† Lahontan Dam was built later and completed in 1917 and allowed more diversions from the Truckee River for storage.

Truckee River water cascades into Lahontan Reservoir at the end of the Truckee Canal.
Truckee River water cascades into Lahontan Reservoir at the end of the Truckee Canal.

More recently the original native strain of Pyramid Lake Lahontan cutthroat trout has been reintroduced into Pyramid Lake. The Cui-ui are successfully spawning using water releases from upstream reservoirs during its spring spawning season. Fish hatcheries operate at Numana and Sutcliffe on the Pyramid Lake Paiute Reservation for the propagation of both species.

Truckee River Operating Agreement and Water Quality Agreement …

Lahontan Cutthroat Trout at Sutcliffe fish hatchery on the Pyramid Lake Paiute Reservation.
Lahontan Cutthroat Trout at Sutcliffe fish hatchery on the Pyramid Lake Paiute Reservation.

… between the Pyramid Lake Paiute Tribe and upstream users have lead to better management of the Truckee River to the benefit of both fish species through improved river flows and water quality. However, Derby Dam and the Truckee Canal remain a blockage to restoring the trout which for millennia migrated the 120 miles from Pyramid Lake up the Truckee River to Lake Tahoe every year to spawn a new generation of fish. The Pyramid Lake Paiute Tribe never gave up on restoring their fishery dependent on the flows of the Truckee River.

Derby Dam on the Truckee River diverts water to Lahontan Valley
Derby Dam on the Truckee River diverts water to Lahontan Valley

Now, the Bureau and the U.S. Fish and Wildlife Service (USFWS) are nearing completion on a nearly $24 million fish-passage project at Derby Dam and the Truckee Canal to help the annual spawning migration of the Lahontan cutthroat trout.

Fish Passage Construction completion slated for Fall 2020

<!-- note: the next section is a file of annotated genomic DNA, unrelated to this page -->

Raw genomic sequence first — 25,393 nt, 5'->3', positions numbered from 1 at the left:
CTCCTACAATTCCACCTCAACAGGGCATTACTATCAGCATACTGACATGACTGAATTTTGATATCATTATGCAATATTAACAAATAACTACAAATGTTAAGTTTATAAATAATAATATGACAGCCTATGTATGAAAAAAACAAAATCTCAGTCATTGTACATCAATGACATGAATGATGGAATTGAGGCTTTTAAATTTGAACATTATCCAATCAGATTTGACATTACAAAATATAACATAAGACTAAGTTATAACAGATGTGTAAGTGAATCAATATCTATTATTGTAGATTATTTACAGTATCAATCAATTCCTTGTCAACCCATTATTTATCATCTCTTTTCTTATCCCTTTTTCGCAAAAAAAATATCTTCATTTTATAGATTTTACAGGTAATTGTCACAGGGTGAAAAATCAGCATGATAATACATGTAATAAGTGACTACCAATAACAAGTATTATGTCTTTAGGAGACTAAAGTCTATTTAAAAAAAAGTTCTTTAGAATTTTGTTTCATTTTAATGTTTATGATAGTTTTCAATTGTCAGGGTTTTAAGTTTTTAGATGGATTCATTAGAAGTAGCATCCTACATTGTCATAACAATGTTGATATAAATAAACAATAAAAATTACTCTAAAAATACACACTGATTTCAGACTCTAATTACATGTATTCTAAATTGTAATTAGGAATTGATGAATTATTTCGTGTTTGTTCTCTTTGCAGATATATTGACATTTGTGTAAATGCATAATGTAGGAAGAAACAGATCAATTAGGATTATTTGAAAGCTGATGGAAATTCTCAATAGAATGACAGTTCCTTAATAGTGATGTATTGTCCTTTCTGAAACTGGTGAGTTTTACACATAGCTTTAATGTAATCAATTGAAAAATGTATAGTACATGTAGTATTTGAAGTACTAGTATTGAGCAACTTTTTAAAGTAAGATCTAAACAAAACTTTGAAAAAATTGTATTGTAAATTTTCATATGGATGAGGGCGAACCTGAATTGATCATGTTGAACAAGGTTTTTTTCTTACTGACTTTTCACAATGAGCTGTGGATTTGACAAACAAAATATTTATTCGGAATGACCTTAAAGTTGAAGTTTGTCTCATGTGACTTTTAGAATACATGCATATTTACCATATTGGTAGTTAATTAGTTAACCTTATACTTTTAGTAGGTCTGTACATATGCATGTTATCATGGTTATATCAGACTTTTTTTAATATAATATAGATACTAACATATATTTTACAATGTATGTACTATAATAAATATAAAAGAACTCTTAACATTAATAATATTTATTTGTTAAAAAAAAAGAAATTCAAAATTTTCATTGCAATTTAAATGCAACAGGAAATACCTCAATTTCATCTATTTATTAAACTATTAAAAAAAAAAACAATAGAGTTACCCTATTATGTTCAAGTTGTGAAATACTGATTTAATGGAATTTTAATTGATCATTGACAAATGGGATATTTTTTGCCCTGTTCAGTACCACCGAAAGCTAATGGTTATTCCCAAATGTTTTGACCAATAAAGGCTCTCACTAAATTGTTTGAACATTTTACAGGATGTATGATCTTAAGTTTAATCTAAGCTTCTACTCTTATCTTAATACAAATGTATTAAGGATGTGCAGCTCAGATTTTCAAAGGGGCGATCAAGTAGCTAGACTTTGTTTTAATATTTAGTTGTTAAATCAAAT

Slated to be completed this fall, constructed fish screens in a “bypass canal longer than a football field” will keep fish from becoming trapped in the canal. An AP article appearing in the Nevada Appeal explained, “The bypass canal will include an 80-foot-wide, 390-foot-long horizontal fish screen — actually a metal plate with slots that pushes water down through the water system while sending the fish and other debris through the side channel”. The article quotes Jody Holzworth, deputy regional director of the USFWS, saying “This day is 100 years in the making. The fish screen will allow this iconic species to travel beyond Derby Dam, from Pyramid lake to their spawning grounds, for the first time in more than a century.”

Credit: Farmers Conservation Alliance
Construction of fish passage at Derby Dam diversion April 2020. Credit: Farmers Conservation Alliance

Dan Mosley, executive director of Pyramid Lake Fisheries for the PLPT, said the people of the tribe have a long history of fighting for the fish which “are really important in our stories and culture.”

Soon it should be possible for the Lahontan cutthroat trout to pass the diversion dam at Derby and have access to the Truckee River all the way to Lake Tahoe. We wish them a safe journey.

Sources: Nevada Appeal, McMillen Jacobs Associates, RGJ.com

USFWS: Recovery of LCT and Cui-ui

Fish Videos: Lahontan Cutthroat Trout, Cui-ui fish

Truckee River Winter Forecast: Temps up; coin-toss for wetter or drier

NOAA precipitation forecast probabilities for Dec 17-Feb 18

NOAA precipitation forecast probabilities for Dec 17-Feb 18 (click for full size)

The next 3 months, the typical winter here in western Nevada and the Truckee River basin, will determine whether we’ll see a wetter than normal water year – or drier. The forecast? Precipitation this winter currently is a toss-of-the-coin or equal chances for a wet or dry year. Just a little to our south the chances for a dry year increase; to our north the chances for a wet year increase. This forecast looks into our 90 day future from the middle of November 2017.